New York: The sell-off in US stocks picked up steam, with investors dumping the tech darlings that carried the bull market for much of its record run and retailers who are posting disappointing earnings. Treasuries advanced with the yen and dollar, oil plunged below $55 a barrel to its lowest price in 12 months.

The S&P 500 Index slid 10% below its record close. The Nasdaq Composite Index erased its gain for the year, and the Dow Jones Industrial Average shed more than 500% as angst spread across global equity markets.

Investors pointed to escalating trade tension, signs of a looming slowdown in retail growth and cracks in the credit market, but an indiscriminate dumping of the year’s biggest winners still largely characterized the action. Retailers were the worst performing group in the S&P 500, followed by tech hardware.

“It’s a fundamentally driven correction," Mandy Xu, chief equity derivatives strategist at Credit Suisse, said on Bloomberg Television. “People are very concerned about earnings outlooks, not just in tech but broader across all sectors. And as a result, we’re probably not going to get a v-shaped recovery. People are going to probably wait until next quarter’s earnings to see if growth is holding up."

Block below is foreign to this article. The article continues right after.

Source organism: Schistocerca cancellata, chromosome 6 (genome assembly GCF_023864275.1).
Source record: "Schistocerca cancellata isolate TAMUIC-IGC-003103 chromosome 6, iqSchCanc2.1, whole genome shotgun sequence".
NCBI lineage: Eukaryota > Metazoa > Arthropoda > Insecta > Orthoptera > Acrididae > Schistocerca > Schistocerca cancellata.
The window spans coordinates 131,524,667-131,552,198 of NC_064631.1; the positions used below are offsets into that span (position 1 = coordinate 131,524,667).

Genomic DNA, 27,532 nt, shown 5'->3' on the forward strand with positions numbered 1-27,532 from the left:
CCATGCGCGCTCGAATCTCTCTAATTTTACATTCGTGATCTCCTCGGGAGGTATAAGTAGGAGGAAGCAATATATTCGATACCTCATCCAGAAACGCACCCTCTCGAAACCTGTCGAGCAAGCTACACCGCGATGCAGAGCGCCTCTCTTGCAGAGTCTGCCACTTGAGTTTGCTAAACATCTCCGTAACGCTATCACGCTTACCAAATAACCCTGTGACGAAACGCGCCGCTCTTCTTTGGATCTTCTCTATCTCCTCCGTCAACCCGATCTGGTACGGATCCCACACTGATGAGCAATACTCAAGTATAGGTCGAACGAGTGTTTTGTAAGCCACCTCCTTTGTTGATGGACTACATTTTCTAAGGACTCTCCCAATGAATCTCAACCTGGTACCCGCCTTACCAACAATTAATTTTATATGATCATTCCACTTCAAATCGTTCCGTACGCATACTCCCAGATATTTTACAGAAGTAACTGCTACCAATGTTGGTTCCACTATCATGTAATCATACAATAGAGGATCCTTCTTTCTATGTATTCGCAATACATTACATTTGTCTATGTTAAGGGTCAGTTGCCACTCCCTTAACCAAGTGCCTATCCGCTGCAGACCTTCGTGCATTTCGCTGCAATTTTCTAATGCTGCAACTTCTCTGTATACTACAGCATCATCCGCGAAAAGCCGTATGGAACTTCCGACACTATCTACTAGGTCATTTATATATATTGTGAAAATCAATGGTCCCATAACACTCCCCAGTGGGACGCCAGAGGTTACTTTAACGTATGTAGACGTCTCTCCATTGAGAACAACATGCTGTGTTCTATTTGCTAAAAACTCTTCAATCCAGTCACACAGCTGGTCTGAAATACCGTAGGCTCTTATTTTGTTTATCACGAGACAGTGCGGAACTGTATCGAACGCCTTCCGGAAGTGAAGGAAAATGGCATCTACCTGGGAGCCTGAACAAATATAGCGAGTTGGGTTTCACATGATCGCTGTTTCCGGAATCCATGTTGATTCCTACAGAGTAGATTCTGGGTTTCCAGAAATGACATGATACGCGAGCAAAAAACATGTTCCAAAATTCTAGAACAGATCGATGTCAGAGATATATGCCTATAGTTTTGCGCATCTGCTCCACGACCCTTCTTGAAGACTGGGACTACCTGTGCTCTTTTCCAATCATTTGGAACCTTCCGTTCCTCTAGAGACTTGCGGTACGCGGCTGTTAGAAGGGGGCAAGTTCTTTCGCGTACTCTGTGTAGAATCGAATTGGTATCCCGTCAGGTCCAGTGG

Here are some of the equity moves:

In bond markets, the yield on 10-year Treasuries fell to the lowest level since September. A credit-default swap index of mostly high-yield issuers in Europe reached the highest in almost two years, signaling renewed nerves about the asset class.

The sell-off in momentum stocks continued a slump that began last month, with the latest blow coming from renewed concern that demand for Apple’s iPhones has slowed. At the same time, the Trump administration is considering tighter curbs on technology exports, a step that Deutsche Bank AG says would have a “profound and long lasting adverse impact" on relations between the U.S. and China.

And calls for dip-buying have turned into notes of caution. Goldman Sachs recommended investors hold more cash. Ray Dalio, founder of Bridgewater Associates, the world’s largest hedge fund firm, said that investors should expect low returns for a long time after enjoying years of low interest rates from central-bank stimulus.

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